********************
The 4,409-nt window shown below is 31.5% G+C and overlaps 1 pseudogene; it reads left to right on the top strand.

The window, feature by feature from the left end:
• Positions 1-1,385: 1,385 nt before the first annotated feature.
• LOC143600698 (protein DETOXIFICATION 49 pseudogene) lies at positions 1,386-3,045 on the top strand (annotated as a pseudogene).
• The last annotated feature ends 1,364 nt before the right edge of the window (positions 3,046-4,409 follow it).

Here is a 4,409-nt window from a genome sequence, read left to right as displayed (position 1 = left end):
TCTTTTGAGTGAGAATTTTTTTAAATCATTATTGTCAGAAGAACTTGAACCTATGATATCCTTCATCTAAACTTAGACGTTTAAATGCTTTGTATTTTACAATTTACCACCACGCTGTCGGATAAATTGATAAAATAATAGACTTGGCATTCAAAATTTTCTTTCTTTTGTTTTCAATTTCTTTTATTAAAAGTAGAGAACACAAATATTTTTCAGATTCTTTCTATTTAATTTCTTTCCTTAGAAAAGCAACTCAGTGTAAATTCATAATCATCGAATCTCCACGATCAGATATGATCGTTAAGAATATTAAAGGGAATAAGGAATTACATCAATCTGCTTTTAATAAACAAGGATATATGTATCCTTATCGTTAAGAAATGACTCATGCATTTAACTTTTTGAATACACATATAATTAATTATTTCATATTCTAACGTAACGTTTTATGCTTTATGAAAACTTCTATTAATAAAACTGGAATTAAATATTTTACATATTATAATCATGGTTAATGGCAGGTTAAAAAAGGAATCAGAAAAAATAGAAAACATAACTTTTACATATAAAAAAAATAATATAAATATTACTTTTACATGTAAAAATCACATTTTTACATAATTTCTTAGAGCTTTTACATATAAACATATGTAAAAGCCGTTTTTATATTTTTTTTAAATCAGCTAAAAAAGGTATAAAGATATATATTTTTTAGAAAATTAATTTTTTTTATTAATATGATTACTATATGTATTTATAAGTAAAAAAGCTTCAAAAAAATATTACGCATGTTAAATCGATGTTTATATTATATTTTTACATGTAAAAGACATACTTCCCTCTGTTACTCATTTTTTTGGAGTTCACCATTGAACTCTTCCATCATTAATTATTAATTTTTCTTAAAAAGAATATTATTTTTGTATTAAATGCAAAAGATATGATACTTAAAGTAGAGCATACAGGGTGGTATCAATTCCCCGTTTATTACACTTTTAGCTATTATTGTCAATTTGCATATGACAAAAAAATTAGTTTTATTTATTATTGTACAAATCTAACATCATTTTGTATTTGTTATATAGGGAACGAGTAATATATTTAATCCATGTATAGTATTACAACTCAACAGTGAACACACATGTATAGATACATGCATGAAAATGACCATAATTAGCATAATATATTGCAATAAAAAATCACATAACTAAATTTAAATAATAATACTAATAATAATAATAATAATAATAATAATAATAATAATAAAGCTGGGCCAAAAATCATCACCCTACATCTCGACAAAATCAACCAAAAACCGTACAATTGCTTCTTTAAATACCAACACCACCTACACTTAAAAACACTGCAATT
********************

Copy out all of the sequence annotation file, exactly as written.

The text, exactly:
The 4,409-nt window shown below is 31.5% G+C and overlaps 1 pseudogene; it reads left to right on the top strand.

The window, feature by feature from the left end:
• Positions 1-1,385: 1,385 nt before the first annotated feature.
• LOC143600698 (protein DETOXIFICATION 49 pseudogene) lies at positions 1,386-3,045 on the top strand (annotated as a pseudogene).
• The last annotated feature ends 1,364 nt before the right edge of the window (positions 3,046-4,409 follow it).

Here is a 4,409-nt window from a genome sequence, read left to right as displayed (position 1 = left end):
TCTTTTGAGTGAGAATTTTTTTAAATCATTATTGTCAGAAGAACTTGAACCTATGATATCCTTCATCTAAACTTAGACGTTTAAATGCTTTGTATTTTACAATTTACCACCACGCTGTCGGATAAATTGATAAAATAATAGACTTGGCATTCAAAATTTTCTTTCTTTTGTTTTCAATTTCTTTTATTAAAAGTAGAGAACACAAATATTTTTCAGATTCTTTCTATTTAATTTCTTTCCTTAGAAAAGCAACTCAGTGTAAATTCATAATCATCGAATCTCCACGATCAGATATGATCGTTAAGAATATTAAAGGGAATAAGGAATTACATCAATCTGCTTTTAATAAACAAGGATATATGTATCCTTATCGTTAAGAAATGACTCATGCATTTAACTTTTTGAATACACATATAATTAATTATTTCATATTCTAACGTAACGTTTTATGCTTTATGAAAACTTCTATTAATAAAACTGGAATTAAATATTTTACATATTATAATCATGGTTAATGGCAGGTTAAAAAAGGAATCAGAAAAAATAGAAAACATAACTTTTACATATAAAAAAAATAATATAAATATTACTTTTACATGTAAAAATCACATTTTTACATAATTTCTTAGAGCTTTTACATATAAACATATGTAAAAGCCGTTTTTATATTTTTTTTAAATCAGCTAAAAAAGGTATAAAGATATATATTTTTTAGAAAATTAATTTTTTTTATTAATATGATTACTATATGTATTTATAAGTAAAAAAGCTTCAAAAAAATATTACGCATGTTAAATCGATGTTTATATTATATTTTTACATGTAAAAGACATACTTCCCTCTGTTACTCATTTTTTTGGAGTTCACCATTGAACTCTTCCATCATTAATTATTAATTTTTCTTAAAAAGAATATTATTTTTGTATTAAATGCAAAAGATATGATACTTAAAGTAGAGCATACAGGGTGGTATCAATTCCCCGTTTATTACACTTTTAGCTATTATTGTCAATTTGCATATGACAAAAAAATTAGTTTTATTTATTATTGTACAAATCTAACATCATTTTGTATTTGTTATATAGGGAACGAGTAATATATTTAATCCATGTATAGTATTACAACTCAACAGTGAACACACATGTATAGATACATGCATGAAAATGACCATAATTAGCATAATATATTGCAATAAAAAATCACATAACTAAATTTAAATAATAATACTAATAATAATAATAATAATAATAATAATAATAATAATAAAGCTGGGCCAAAAATCATCACCCTACATCTCGACAAAATCAACCAAAAACCGTACAATTGCTTCTTTAAATACCAACACCACCTACACTTAAAAACACTGCAATT